Research has also found similar results in a number of other countries, including Australia, Jordan, Spain, and West Germany.2 Why do we act this way? We have an underlying tendency to obey authority figures. The initial studies by Milgram were conducted at Yale University. The school, the surroundings, and the experimenter (in his white lab coat) oozed authority. When similar studies were performed in a rundown commercial center, the number of subjects who were obedient dropped to 48 percent. Even more telling, when the experimenter wasn't an authority figure (e.g., when another person, arbitrarily substituted for the experimenter, came up with the idea to increase the shocks), only 20 percent of the participants shocked to the dire end. Atrocities perpetuated by obedience, or in the name of obedience, have occurred throughout the world. We are quick to absolve ourselves of responsibility if we think we're carrying out the wishes of an authority figure. As one of Milgram's subjects said when asked why he continued to obey what seemed to be cruel orders, "I stopped, but [the experimenter] made me go on." Our tendency to obey also affects the everyday decisions that we make in our professional lives. For example, one study had an unknown person place telephone calls to nurses in a hospital. The caller, who claimed to be a doctor at the hospital, told the nurses to give a patient twenty milligrams of a drug called Aspoten. The dose was twice as high as the maximum stated on the label, and there was a rule that a drug could not be given unless a doctor signed a prescription form. Yet, 95 percent of the nurses complied with the request. Such is the power of authority.3 Although we have the tendency to accept the claims of authority figures without question, we shouldn't. In fact, believing a claim just because a person is in a position of authority is a logical fallacy, called argument from authority. People in authority positions may just want to advance their own personal or political agenda. When President Nixon was running for reelection he argued that the country should elect him because he had a secret plan to end the Vietnam War--but he wouldn't give the details of the plan. Instead, we were to trust him because he had the authority of the presidency. Prior to the war with Iraq, many people (and countries) criticized President George W. Bush for not producing strong, credible evidence to support such a war.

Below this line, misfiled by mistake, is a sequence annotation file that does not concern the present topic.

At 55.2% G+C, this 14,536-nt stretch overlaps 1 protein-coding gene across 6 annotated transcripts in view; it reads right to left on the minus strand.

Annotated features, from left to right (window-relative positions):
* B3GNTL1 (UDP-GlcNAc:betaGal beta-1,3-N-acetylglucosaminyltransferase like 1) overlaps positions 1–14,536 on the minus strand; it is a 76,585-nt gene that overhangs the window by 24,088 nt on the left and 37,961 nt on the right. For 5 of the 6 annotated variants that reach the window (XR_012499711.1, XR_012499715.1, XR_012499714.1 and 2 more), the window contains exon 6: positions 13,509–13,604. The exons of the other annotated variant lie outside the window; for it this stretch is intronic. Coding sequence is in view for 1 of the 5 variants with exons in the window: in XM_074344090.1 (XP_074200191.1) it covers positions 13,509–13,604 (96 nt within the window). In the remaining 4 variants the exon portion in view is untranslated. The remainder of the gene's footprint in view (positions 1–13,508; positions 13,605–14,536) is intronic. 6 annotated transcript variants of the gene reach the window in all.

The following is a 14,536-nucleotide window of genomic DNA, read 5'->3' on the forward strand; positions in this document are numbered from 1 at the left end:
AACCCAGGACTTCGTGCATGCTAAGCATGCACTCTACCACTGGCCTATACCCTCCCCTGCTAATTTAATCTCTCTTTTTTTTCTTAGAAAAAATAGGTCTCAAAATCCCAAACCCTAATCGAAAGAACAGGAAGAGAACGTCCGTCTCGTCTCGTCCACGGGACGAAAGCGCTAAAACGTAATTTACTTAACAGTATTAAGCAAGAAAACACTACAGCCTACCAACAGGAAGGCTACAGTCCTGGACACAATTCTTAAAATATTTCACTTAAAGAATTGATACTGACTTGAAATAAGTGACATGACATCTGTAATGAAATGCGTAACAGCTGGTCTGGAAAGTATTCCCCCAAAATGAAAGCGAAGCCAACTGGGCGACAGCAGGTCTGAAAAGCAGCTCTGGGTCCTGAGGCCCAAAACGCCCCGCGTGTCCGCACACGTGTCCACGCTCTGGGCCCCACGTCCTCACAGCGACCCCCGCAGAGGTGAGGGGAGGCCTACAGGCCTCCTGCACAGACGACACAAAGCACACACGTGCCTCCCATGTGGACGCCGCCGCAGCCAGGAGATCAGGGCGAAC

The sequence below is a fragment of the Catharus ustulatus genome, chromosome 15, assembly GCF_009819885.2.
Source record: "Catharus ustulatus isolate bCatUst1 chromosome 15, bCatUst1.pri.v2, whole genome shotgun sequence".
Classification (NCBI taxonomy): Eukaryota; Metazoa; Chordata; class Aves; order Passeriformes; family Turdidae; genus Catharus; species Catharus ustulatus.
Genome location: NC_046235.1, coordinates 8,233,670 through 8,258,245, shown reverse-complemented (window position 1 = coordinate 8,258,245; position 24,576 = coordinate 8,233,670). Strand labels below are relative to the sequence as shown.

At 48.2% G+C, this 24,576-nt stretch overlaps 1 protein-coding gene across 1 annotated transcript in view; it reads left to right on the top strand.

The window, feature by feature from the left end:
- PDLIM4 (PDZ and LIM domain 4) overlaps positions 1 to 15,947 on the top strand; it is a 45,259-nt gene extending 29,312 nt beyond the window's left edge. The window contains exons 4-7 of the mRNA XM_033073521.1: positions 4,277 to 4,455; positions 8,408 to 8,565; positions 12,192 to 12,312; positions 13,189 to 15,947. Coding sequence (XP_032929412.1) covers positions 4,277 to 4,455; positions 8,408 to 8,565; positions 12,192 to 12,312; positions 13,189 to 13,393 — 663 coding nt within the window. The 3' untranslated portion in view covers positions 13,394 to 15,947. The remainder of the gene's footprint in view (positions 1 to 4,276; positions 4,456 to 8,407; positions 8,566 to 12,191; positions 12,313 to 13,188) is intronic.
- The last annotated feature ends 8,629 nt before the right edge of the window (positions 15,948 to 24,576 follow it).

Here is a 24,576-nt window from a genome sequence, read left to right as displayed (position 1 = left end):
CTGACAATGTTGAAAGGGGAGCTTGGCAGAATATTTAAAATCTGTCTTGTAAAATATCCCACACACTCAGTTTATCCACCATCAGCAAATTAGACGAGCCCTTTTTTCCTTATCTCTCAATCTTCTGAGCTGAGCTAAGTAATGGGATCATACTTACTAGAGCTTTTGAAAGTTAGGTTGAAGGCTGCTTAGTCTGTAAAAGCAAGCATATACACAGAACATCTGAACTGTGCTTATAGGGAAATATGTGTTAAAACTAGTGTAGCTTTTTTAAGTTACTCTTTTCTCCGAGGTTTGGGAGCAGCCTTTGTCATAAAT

The attitude of the administration was, take our word for it. Millions were willing to go along just because the president said the war was necessary, irrespective of the evidence. Mindfulness can't be used in any selfish way, either. It is egoless alertness. There is no "me" in a state of pure mindfulness. So there is no self to be selfish. On the contrary, it is mindfulness that gives you real perspective on yourself. It allows you to take that crucial mental step backward from your own desires and aversions so that you can then look and say, "Aha, so that's how I really am." In a state of mindfulness, you see yourself exactly as you are. You see your own selfish behavior. You see your own suffering. And you see how you create that suffering. You see how you hurt others. You pierce right through the layer of lies that you normally tell yourself, and you see what is really there. Mindfulness leads to wisdom. Mindfulness is not trying to achieve anything. It is just looking. Therefore, desire and aversion are not involved. Competition and struggle for achievement have no place in the process. Mindfulness does not aim at anything. It just sees whatever is already there.

Mindfulness is a broader and larger function than concentration. It is an all-encompassing function. Concentration is exclusive. It settles down on one item and ignores everything else. Mindfulness is inclusive. It stands back from the focus of attention and watches with a broad focus, quick to notice any change that occurs. If you have focused the mind on a stone, concentration will see only the stone. Mindfulness stands back from this process, aware of the stone, aware of concentration focusing on the stone, aware of the intensity of that focus, and instantly aware of the shift of attention when concentration is distracted. It is mindfulness that notices that the distraction has occurred, and it is mindfulness that redirects the attention to the stone. Mindfulness is more difficult to cultivate than concentration because it is a deeper-reaching function. Concentration is merely focusing the mind, rather like a laser beam. It has the power to burn its way deep into the mind and illuminate what is there. But it does not understand what it sees. Mindfulness can examine the mechanics of selfishness and understand what it sees. Mindfulness can pierce the mystery of suffering and the mechanism of discomfort. Mindfulness can make you free. Make your local farmer's market a weekly experience. You may be surprised at the deals you can find at the farmer's market. While you have to be careful, as some specialty items can be pricey, you can also find great deals on fresh, bulk veggies there (such as carrots and other items in season). Bring the kids or a friend and make it an outing.